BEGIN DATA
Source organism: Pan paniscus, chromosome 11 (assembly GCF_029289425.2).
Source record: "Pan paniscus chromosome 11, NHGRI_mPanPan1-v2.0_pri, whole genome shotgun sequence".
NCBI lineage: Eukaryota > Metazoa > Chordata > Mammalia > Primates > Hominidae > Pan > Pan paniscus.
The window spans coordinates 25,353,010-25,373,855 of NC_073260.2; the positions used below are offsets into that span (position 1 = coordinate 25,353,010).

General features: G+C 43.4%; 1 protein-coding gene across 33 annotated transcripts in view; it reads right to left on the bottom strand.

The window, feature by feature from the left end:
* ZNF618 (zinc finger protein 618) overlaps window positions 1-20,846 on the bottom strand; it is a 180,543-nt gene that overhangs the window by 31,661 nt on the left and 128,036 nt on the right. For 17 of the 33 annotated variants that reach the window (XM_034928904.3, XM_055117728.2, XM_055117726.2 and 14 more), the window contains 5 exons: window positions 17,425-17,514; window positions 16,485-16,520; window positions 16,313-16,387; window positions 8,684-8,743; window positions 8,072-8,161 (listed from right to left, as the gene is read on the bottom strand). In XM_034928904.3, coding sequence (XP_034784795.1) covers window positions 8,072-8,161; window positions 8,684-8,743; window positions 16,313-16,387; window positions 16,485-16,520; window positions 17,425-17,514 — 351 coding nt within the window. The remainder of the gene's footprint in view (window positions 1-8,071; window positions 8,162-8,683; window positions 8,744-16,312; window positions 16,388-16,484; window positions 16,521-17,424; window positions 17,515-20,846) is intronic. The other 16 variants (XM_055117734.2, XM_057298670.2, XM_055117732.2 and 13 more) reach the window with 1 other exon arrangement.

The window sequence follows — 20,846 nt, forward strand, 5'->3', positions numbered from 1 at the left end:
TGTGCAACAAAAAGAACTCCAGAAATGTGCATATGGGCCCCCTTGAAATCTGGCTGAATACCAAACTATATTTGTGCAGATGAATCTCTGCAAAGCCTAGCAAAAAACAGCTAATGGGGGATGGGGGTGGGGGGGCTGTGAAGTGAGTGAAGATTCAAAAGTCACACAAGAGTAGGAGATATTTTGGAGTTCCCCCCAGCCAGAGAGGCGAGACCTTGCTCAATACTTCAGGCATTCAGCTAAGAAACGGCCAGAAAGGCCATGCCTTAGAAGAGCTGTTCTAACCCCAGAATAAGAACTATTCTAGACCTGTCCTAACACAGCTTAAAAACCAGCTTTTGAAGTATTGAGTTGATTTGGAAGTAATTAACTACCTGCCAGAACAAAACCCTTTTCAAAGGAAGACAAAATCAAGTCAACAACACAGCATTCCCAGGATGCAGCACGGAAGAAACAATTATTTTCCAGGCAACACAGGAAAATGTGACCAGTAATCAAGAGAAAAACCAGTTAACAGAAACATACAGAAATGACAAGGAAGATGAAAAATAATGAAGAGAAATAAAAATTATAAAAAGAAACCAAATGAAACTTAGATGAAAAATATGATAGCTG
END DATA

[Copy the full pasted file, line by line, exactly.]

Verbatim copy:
Source organism: Pan paniscus, chromosome 11 (assembly GCF_029289425.2).
Source record: "Pan paniscus chromosome 11, NHGRI_mPanPan1-v2.0_pri, whole genome shotgun sequence".
NCBI lineage: Eukaryota > Metazoa > Chordata > Mammalia > Primates > Hominidae > Pan > Pan paniscus.
The window spans coordinates 25,353,010-25,373,855 of NC_073260.2; the positions used below are offsets into that span (position 1 = coordinate 25,353,010).

General features: G+C 43.4%; 1 protein-coding gene across 33 annotated transcripts in view; it reads right to left on the bottom strand.

The window, feature by feature from the left end:
* ZNF618 (zinc finger protein 618) overlaps window positions 1-20,846 on the bottom strand; it is a 180,543-nt gene that overhangs the window by 31,661 nt on the left and 128,036 nt on the right. For 17 of the 33 annotated variants that reach the window (XM_034928904.3, XM_055117728.2, XM_055117726.2 and 14 more), the window contains 5 exons: window positions 17,425-17,514; window positions 16,485-16,520; window positions 16,313-16,387; window positions 8,684-8,743; window positions 8,072-8,161 (listed from right to left, as the gene is read on the bottom strand). In XM_034928904.3, coding sequence (XP_034784795.1) covers window positions 8,072-8,161; window positions 8,684-8,743; window positions 16,313-16,387; window positions 16,485-16,520; window positions 17,425-17,514 — 351 coding nt within the window. The remainder of the gene's footprint in view (window positions 1-8,071; window positions 8,162-8,683; window positions 8,744-16,312; window positions 16,388-16,484; window positions 16,521-17,424; window positions 17,515-20,846) is intronic. The other 16 variants (XM_055117734.2, XM_057298670.2, XM_055117732.2 and 13 more) reach the window with 1 other exon arrangement.

The window sequence follows — 20,846 nt, forward strand, 5'->3', positions numbered from 1 at the left end:
TGTGCAACAAAAAGAACTCCAGAAATGTGCATATGGGCCCCCTTGAAATCTGGCTGAATACCAAACTATATTTGTGCAGATGAATCTCTGCAAAGCCTAGCAAAAAACAGCTAATGGGGGATGGGGGTGGGGGGGCTGTGAAGTGAGTGAAGATTCAAAAGTCACACAAGAGTAGGAGATATTTTGGAGTTCCCCCCAGCCAGAGAGGCGAGACCTTGCTCAATACTTCAGGCATTCAGCTAAGAAACGGCCAGAAAGGCCATGCCTTAGAAGAGCTGTTCTAACCCCAGAATAAGAACTATTCTAGACCTGTCCTAACACAGCTTAAAAACCAGCTTTTGAAGTATTGAGTTGATTTGGAAGTAATTAACTACCTGCCAGAACAAAACCCTTTTCAAAGGAAGACAAAATCAAGTCAACAACACAGCATTCCCAGGATGCAGCACGGAAGAAACAATTATTTTCCAGGCAACACAGGAAAATGTGACCAGTAATCAAGAGAAAAACCAGTTAACAGAAACATACAGAAATGACAAGGAAGATGAAAAATAATGAAGAGAAATAAAAATTATAAAAAGAAACCAAATGAAACTTAGATGAAAAATATGATAGCTG